Barbados is ranked 67th in the list of “freest economies” out of 180 countries in the 2019 Index of Economic Freedom report.
Released earlier this year by the Heritage Foundation, the report showed Barbados with a score of 64.7 out of 100, making it a “moderately free” economy.
This places Barbados in 13th position in the Caribbean and Latin America and fourth among Caribbean countries.
St Lucia, Jamaica and St Vincent and the Grenadines scored higher than Barbados, but are also considered “moderately free” economies, with scores of 68.7, 68.6 and 65.8, respectively.
Barbados’ overall score increased by 7.7 points in this year’s index, with large increases in scores for fiscal health and government spending far outweighing declines in monetary freedom and trade freedom, the report said.
It pointed out that increases in arrivals and spending by tourists have helped economic growth in the past year.
“Government’s economic policies are focused on attracting international companies. Regulatory efficiency facilitates private sector growth. Despite some restrictions on foreign investment, transparency levels the playing field for domestic and foreign businesses, but excessive bureaucracy
discourages the expansion of investment by undercutting policies intended to buttress open trade and productivity growth,” it said.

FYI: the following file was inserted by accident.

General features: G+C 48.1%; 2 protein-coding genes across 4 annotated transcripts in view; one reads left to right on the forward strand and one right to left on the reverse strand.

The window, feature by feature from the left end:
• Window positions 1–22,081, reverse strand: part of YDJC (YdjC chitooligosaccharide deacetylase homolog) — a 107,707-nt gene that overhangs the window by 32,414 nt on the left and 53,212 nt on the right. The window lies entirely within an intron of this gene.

“The new Government has executed a fiscal consolidation and debt restructuring plan that includes a selective default, but government debt remains very high,” the report added.
The country was assessed and scored in areas such as property rights (52.9), judicial effectiveness (59.9), government integrity (53.8), tax burden (70.1), government spending (65), fiscal health (79.5), business freedom (69.8), labour freedom (59.9), monetary freedom (78.3), trade freedom (56.6), investment freedom (70) and financial freedom (60).
The report on Barbados said property registration was very time-consuming, while indicating that the protection of property rights remains strong and the rule of law was respected.
“Corruption is not a major problem, and anticorruption laws are implemented effectively. Violence related to transshipment drug trafficking from Venezuela remains a serious problem,” it added.
Commenting on the country’s business and labour freedom, the report said the overall process for obtaining licences and starting a business was not burdensome while the labour market remained relatively flexible.